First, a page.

CADBURY-branded cafes are to open on Britain’s high streets under plans confirmed by the Dairy Milk and Wispa maker.
The group has secured backing from new owner Kraft for a chain of Cadbury outlets offering afternoon tea and an on-site chocolatier service making large versions of popular bars such as Curly Wurlys and Flakes.
As many as 60 outlets could be opened over the next three to five years under the proposals.
US parent Kraft, which bought Cadbury in a controversial £11.5bn takeover in February, has thrown its weight behind the idea.
Kraft has endorsed a 20-year licence deal with a group of retail entrepreneurs to lead the venture.
Cadbury had been in discussions with the team – including David Morris, the former director of food and restaurants at Harrods – and signed the licence agreement in January, before Kraft completed its acquisition.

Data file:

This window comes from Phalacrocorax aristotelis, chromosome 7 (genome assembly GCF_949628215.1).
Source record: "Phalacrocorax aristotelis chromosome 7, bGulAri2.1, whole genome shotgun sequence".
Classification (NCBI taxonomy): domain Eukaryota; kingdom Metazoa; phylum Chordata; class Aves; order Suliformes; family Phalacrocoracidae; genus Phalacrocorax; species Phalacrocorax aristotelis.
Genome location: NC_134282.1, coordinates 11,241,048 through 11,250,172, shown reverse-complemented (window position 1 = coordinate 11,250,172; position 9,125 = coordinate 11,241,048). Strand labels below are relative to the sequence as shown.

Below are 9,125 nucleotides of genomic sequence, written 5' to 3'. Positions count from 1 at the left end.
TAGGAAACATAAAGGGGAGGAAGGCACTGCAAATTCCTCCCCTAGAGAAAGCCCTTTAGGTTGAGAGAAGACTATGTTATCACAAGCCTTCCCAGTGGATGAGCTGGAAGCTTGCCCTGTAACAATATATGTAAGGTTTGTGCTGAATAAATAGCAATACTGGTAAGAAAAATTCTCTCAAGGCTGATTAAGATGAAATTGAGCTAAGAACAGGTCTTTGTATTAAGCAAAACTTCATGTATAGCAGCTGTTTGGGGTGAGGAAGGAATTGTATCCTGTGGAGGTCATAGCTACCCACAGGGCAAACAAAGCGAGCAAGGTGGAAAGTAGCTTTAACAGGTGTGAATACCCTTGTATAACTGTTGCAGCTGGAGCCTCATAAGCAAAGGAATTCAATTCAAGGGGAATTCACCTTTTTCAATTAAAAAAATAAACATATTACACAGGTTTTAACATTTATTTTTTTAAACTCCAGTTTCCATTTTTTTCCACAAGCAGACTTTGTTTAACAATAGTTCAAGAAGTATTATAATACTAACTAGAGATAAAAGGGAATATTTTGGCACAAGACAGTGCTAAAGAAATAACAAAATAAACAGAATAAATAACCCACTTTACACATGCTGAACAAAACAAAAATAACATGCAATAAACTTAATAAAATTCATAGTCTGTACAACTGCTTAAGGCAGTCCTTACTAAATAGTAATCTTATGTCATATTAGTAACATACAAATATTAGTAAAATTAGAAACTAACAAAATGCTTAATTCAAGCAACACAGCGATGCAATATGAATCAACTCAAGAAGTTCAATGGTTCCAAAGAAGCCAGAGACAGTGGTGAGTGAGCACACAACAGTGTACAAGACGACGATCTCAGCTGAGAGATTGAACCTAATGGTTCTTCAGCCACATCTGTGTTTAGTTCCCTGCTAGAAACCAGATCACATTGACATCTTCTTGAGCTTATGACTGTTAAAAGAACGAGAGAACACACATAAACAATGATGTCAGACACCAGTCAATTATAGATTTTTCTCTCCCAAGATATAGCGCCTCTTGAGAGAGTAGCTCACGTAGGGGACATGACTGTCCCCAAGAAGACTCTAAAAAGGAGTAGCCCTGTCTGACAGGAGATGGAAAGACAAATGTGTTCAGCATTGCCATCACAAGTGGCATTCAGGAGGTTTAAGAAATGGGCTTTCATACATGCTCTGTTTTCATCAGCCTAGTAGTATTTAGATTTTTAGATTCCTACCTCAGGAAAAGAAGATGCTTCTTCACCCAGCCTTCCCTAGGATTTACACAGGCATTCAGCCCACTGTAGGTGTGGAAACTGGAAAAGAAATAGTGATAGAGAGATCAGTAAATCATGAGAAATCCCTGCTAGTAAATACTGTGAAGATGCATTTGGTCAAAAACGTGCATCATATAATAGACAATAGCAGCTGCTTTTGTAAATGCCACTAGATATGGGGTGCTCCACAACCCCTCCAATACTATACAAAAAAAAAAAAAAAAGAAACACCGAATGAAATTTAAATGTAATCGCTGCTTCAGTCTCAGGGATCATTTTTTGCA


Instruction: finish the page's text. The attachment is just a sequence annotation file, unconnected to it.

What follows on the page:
The US firm has now given the plans the green light, but is not providing financial backing.
Cadbury said it was an “exciting concept that builds on the success of the Cadbury brand,” although a spokesman stressed it was “very early days” for the venture.
It is thought the cafes could be called Cadbury Cocoa Houses – the same name that was given to a previous Cadbury-branded cafe, which was operated in Bath primarily as a marketing tool until it shut in 2007.
The management team running the new operation are said to have already started negotiations with landlords with a view to possibly launching in London before the end of the year.
Mr Morris is expected to become chief executive of the venture, with retail entrepreneur Marilyn Newman as chairman.
The launch comes at a robust time for the coffee shop sector, which has shown remarkable resilience throughout the recession.
While some retailers have fallen by the wayside, many coffee shop retailers have even been expanding throughout the recession.